Emma Nicholson: Help the Iranians with what they want, not what we want

Share

West or east, we have an absolute moral obligation to help victims of disaster, and the disaster that has befallen Iran in the last few days has been devastating. It is a monumental tragedy for tens of thousands of people. Homes and families have been destroyed. Normal human life is suspended. Local infrastructure in the affected area has collapsed. With no water, sanitation becomes a huge problem, and the spread of disease is as big a threat to life as the earthquake itself.

West or east, we have an absolute moral obligation to help victims of disaster, and the disaster that has befallen Iran in the last few days has been devastating. It is a monumental tragedy for tens of thousands of people. Homes and families have been destroyed. Normal human life is suspended. Local infrastructure in the affected area has collapsed. With no water, sanitation becomes a huge problem, and the spread of disease is as big a threat to life as the earthquake itself.

There is a powerful urge to help, but the big challenge is to do so in a way that doesn't make life even more difficult for those on the receiving end, in a way which doesn't add to the administrative burden.

Iran is one of the most advanced countries in the region. It has been a highly efficient civilisation going back thousands of years - sophisticated, literate and dedicated. The Iranian government may not be popular globally, but it is highly organised and democratically elected within the Islamic code of understanding.

Take women's rights. As a woman who travels to Iran frequently, I am acutely aware of women's rights there, and of course there is always progress to be made. But Iran has the most advanced women's rights in the region, with women numbering more than 50 per cent of those who enter university. You could say that Iran is conducting an Islamic democratic experiment, to see how different ways of life can be not just complementary but united.

Things have moved on since George Bush identified Iran as a member of his "axis of evil". That comment was aimed at Iran's unwillingness to sign up to the nuclear non-proliferation treaty, which it has now done. In any event, such a view is irrelevant in the context of an earthquake affecting so many people. It is completely proper and desirable that they should receive our aid, and we can be confident that money given to Iran will be wisely spent.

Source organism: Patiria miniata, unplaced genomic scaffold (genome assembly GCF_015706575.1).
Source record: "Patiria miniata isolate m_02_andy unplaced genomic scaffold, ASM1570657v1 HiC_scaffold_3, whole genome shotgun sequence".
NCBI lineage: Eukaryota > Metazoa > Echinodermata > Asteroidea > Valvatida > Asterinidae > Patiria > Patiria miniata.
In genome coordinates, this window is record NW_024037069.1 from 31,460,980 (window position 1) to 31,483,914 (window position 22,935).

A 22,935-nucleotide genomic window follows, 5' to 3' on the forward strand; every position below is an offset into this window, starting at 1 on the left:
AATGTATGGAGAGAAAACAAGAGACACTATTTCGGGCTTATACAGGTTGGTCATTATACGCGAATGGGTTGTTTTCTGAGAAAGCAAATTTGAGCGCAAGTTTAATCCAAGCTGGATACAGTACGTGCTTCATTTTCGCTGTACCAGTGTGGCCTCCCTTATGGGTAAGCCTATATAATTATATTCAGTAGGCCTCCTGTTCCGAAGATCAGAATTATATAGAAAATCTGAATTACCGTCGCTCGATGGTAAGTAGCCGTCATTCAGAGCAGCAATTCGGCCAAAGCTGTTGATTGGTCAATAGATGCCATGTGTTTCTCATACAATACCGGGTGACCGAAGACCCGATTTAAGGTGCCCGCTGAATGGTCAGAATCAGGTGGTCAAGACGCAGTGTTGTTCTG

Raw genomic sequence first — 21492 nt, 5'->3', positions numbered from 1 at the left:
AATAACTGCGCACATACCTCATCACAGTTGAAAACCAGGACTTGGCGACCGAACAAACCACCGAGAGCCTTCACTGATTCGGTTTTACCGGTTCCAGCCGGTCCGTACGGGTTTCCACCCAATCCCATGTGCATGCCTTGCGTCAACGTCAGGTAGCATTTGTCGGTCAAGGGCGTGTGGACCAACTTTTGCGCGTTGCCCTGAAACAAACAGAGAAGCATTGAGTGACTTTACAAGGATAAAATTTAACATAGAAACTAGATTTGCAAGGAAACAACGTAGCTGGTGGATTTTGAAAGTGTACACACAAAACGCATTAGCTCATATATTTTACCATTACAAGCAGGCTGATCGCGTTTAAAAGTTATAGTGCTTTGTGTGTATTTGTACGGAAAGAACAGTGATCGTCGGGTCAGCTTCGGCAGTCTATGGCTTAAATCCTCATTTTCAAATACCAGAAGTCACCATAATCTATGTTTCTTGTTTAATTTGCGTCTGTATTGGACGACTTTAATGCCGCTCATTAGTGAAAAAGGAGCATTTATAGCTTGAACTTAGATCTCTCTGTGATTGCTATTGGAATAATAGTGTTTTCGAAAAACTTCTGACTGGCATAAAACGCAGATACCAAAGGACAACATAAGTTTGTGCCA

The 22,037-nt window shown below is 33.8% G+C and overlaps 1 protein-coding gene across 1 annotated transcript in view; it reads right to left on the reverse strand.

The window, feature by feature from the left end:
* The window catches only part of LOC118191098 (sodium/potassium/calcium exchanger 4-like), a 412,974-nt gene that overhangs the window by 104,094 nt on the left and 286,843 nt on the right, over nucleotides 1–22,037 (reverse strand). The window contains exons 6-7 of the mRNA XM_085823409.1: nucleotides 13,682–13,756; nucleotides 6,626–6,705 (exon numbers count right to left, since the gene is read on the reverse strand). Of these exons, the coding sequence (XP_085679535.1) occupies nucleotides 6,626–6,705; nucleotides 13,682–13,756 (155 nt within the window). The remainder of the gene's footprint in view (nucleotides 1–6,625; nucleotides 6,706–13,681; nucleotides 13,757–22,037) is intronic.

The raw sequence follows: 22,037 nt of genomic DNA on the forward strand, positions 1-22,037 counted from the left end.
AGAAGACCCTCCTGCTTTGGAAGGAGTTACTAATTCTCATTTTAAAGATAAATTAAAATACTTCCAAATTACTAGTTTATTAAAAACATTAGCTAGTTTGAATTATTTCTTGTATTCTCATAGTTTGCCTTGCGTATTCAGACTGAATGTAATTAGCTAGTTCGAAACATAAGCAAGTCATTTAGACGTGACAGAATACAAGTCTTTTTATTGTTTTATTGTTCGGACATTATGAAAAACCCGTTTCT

We must be very careful not to send in armies of helpers who automatically think they know best, who are unclear about the culture in Iran, or insensitive to people's attitudes and way of life. It is a measure of the scale of the disaster that the Iranian government should have immediately called for international aid, but it is important to remember to offer the help that the Iranians say they want.

Iran is in a special position in another way, in that it has vast experience of refugees and so of dealing with the movement of displaced and distressed people. It has always had an open-borders policy. There are some 2.5 million refugees in Iran, most of them from Afghanistan and Iraq, although since the fall of Saddam Hussein some Iraqis have been able to go home. Iran's generosity to others makes it all the more imperative that it receives our generosity now.

In any disaster it is essential to support and build on what is still there. In the first instance that means transferring aid in the form of money to the government of the stricken country. Another route is via the United Nations. Key agencies of the UN have played important roles in Iran for decades. And the World Health Organisation needs to be highly proactive - disease control is the key to survival.

Then there is the Iranian Red Crescent movement, one of the finest non-governmental organisations I know, full of wonderful people and vastly experienced in dealing with human tragedies. The AMAR charity (Assisting Marsh Arabs and Refugees) that I founded and am president of has worked with and for people in Iran for more than 10 years. Our aim is to set up a clinic for earthquake victims, which we will staff with local people.

This earthquake has been a bitter blow to the people of Iran. They need our help.

Baroness Nicholson of Winterbourne is a WHO special envoy for peace, health and development. The AMAR Appeal helps refugees in Iran and promotes understanding between European and Islamic civilisations. Cheques can be sent to AMAR, 2 Vincent Street, London SW1,payable to AMAR Appeal.

React Now